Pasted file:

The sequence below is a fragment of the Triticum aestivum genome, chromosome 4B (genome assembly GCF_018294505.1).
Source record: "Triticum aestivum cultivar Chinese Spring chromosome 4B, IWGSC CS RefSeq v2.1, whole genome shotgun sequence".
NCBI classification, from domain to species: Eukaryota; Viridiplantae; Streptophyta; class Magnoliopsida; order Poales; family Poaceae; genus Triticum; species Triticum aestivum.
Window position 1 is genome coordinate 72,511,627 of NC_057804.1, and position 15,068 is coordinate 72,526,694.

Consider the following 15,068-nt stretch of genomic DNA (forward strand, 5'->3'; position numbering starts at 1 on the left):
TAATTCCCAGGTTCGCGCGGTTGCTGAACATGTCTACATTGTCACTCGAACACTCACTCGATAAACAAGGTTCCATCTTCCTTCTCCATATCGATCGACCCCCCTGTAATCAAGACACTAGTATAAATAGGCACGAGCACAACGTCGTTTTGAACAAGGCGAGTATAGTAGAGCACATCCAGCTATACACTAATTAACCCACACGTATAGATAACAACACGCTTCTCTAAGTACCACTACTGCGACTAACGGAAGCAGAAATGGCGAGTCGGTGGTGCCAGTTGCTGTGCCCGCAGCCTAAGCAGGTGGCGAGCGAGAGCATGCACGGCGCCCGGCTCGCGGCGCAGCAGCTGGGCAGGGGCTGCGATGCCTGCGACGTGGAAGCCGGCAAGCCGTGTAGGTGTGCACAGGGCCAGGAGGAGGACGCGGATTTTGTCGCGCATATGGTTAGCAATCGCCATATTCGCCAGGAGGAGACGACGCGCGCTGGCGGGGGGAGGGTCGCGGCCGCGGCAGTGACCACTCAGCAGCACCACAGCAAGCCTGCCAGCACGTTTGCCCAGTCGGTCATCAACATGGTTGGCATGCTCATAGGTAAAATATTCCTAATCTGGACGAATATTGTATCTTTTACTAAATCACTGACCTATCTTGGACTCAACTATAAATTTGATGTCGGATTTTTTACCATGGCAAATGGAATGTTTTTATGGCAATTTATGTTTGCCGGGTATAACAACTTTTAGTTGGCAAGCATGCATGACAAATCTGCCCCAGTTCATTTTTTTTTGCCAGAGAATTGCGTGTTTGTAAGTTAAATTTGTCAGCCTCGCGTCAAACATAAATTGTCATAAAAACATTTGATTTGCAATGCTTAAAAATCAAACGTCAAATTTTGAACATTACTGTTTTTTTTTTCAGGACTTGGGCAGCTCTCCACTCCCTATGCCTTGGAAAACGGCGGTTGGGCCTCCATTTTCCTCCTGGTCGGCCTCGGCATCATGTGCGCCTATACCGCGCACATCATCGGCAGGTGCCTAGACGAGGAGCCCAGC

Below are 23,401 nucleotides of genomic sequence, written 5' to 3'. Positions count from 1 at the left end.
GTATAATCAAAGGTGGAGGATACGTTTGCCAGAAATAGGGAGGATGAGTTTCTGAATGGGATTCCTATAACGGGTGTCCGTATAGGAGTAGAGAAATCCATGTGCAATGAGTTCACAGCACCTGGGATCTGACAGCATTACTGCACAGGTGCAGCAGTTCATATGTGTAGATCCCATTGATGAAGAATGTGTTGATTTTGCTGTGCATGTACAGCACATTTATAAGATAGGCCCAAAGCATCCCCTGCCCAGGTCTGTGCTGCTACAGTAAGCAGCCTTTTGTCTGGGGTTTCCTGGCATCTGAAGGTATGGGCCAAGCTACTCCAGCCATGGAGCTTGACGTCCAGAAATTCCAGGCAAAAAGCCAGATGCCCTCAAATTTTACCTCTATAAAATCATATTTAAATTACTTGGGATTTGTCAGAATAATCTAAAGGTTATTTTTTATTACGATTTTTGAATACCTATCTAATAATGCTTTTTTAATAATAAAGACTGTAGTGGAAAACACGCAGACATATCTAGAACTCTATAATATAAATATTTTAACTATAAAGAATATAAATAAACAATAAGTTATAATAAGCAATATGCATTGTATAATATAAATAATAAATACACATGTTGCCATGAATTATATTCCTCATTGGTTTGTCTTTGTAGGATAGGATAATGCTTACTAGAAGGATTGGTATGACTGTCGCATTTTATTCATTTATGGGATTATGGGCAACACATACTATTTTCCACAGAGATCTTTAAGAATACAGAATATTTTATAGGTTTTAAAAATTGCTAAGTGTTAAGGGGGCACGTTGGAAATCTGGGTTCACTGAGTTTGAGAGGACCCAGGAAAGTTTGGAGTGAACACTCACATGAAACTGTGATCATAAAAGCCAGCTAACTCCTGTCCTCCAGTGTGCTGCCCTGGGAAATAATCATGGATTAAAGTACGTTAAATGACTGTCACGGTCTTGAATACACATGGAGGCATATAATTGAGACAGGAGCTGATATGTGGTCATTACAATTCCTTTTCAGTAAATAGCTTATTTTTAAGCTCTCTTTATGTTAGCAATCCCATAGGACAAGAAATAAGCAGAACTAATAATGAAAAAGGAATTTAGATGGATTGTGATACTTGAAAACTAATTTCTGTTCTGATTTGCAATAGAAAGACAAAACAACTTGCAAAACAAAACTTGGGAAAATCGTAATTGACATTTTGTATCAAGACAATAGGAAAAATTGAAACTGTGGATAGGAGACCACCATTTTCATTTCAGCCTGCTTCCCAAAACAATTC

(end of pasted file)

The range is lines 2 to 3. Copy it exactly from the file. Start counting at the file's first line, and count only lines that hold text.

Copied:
Source record: "Triticum aestivum cultivar Chinese Spring chromosome 4B, IWGSC CS RefSeq v2.1, whole genome shotgun sequence".
NCBI classification, from domain to species: Eukaryota; Viridiplantae; Streptophyta; class Magnoliopsida; order Poales; family Poaceae; genus Triticum; species Triticum aestivum.